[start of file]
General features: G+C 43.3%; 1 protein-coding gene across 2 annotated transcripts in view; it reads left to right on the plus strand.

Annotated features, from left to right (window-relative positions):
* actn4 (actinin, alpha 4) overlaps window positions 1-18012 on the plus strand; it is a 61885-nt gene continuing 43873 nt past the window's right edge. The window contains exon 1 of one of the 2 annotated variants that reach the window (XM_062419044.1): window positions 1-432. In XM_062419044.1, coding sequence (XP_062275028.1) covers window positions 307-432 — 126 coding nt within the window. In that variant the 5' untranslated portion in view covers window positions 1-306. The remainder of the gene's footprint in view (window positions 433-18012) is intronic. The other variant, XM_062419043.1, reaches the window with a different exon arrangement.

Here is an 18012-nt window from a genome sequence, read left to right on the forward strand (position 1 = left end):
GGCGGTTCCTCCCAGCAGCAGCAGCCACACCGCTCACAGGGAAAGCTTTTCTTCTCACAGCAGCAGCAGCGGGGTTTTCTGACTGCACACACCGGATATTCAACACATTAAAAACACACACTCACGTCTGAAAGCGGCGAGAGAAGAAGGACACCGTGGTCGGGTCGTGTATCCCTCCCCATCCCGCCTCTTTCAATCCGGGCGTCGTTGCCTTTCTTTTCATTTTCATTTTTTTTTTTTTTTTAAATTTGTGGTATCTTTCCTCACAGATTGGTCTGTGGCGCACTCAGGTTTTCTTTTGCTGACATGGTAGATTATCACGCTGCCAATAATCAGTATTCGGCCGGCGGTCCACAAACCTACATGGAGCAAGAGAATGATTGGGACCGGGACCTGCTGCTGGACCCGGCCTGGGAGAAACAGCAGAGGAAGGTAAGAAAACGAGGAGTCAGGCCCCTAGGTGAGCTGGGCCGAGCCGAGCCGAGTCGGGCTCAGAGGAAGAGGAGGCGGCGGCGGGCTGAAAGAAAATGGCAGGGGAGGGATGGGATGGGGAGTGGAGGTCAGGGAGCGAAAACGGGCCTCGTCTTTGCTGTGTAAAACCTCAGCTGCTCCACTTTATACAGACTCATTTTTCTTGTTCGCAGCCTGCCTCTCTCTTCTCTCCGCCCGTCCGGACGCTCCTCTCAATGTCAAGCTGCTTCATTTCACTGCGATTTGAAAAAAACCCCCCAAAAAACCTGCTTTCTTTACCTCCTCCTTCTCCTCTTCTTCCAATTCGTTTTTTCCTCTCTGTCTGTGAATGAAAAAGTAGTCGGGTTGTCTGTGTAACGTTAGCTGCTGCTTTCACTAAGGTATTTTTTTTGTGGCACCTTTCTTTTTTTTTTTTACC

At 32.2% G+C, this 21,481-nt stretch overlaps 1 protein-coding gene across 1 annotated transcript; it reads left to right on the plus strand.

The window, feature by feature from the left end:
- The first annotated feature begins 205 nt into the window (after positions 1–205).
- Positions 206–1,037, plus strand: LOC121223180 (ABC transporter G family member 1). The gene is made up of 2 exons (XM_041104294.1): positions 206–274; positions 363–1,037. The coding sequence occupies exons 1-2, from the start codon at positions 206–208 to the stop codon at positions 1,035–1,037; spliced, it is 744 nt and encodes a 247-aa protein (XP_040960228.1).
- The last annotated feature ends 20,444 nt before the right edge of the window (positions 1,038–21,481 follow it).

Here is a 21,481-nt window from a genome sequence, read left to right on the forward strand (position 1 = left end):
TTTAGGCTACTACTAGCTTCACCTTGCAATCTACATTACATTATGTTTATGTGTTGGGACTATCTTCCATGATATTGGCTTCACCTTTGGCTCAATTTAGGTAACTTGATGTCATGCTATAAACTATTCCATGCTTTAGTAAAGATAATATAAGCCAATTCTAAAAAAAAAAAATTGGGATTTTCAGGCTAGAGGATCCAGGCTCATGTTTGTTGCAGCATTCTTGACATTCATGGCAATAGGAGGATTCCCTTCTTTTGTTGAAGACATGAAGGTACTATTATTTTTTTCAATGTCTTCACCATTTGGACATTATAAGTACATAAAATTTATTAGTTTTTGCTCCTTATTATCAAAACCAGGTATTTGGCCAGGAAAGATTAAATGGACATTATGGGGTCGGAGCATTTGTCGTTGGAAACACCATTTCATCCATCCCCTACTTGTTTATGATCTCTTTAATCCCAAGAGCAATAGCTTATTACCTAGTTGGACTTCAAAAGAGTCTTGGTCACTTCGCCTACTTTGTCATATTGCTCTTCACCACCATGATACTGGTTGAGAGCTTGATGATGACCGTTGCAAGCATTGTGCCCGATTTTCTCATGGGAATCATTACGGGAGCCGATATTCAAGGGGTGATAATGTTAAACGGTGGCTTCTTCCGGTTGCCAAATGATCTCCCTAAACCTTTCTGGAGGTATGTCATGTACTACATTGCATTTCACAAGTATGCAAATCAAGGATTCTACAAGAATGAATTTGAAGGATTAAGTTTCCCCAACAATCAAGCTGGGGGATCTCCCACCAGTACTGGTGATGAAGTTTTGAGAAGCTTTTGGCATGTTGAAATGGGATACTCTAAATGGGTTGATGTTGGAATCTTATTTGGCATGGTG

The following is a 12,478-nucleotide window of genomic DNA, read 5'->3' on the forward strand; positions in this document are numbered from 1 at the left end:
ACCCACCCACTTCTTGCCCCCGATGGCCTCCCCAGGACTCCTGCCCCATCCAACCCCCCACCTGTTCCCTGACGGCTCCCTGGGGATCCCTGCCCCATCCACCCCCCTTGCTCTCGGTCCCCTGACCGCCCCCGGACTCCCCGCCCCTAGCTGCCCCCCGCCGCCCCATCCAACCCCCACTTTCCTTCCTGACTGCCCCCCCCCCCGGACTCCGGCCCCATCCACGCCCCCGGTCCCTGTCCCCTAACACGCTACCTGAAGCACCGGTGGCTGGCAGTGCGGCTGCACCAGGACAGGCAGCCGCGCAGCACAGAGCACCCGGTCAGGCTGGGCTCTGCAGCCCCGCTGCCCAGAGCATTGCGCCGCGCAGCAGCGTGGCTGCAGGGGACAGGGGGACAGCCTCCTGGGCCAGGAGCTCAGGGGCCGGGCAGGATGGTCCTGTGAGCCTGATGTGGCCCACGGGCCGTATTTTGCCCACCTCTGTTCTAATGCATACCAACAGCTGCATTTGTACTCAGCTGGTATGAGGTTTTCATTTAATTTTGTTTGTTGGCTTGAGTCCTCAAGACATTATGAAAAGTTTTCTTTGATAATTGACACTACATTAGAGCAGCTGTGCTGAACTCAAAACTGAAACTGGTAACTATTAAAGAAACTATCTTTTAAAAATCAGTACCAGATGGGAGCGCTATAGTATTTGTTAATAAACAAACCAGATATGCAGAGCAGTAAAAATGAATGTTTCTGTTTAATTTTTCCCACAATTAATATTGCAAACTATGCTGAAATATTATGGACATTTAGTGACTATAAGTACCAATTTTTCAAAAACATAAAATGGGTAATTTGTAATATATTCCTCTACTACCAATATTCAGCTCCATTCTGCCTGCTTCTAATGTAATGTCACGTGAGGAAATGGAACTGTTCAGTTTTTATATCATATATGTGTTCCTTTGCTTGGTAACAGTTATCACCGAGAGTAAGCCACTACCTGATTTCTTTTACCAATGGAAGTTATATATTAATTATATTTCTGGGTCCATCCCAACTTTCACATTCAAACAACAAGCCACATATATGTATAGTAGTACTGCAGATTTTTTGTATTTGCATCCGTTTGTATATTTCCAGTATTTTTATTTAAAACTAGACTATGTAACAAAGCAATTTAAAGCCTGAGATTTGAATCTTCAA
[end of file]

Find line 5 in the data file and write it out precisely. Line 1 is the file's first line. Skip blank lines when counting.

GGCGGTTCCTCCCAGCAGCAGCAGCCACACCGCTCACAGGGAAAGCTTTTCTTCTCACAGCAGCAGCAGCGGGGTTTTCTGACTGCACACACCGGATATTCAACACATTAAAAACACACACTCACGTCTGAAAGCGGCGAGAGAAGAAGGACACCGTGGTCGGGTCGTGTATCCCTCCCCATCCCGCCTCTTTCAATCCGGGCGTCGTTGCCTTTCTTTTCATTTTCATTTTTTTTTTTTTTTTAAATTTGTGGTATCTTTCCTCACAGATTGGTCTGTGGCGCACTCAGGTTTTCTTTTGCTGACATGGTAGATTATCACGCTGCCAATAATCAGTATTCGGCCGGCGGTCCACAAACCTACATGGAGCAAGAGAATGATTGGGACCGGGACCTGCTGCTGGACCCGGCCTGGGAGAAACAGCAGAGGAAGGTAAGAAAACGAGGAGTCAGGCCCCTAGGTGAGCTGGGCCGAGCCGAGCCGAGTCGGGCTCAGAGGAAGAGGAGGCGGCGGCGGGCTGAAAGAAAATGGCAGGGGAGGGATGGGATGGGGAGTGGAGGTCAGGGAGCGAAAACGGGCCTCGTCTTTGCTGTGTAAAACCTCAGCTGCTCCACTTTATACAGACTCATTTTTCTTGTTCGCAGCCTGCCTCTCTCTTCTCTCCGCCCGTCCGGACGCTCCTCTCAATGTCAAGCTGCTTCATTTCACTGCGATTTGAAAAAAACCCCCCAAAAAACCTGCTTTCTTTACCTCCTCCTTCTCCTCTTCTTCCAATTCGTTTTTTCCTCTCTGTCTGTGAATGAAAAAGTAGTCGGGTTGTCTGTGTAACGTTAGCTGCTGCTTTCACTAAGGTATTTTTTTTGTGGCACCTTTCTTTTTTTTTTTTACC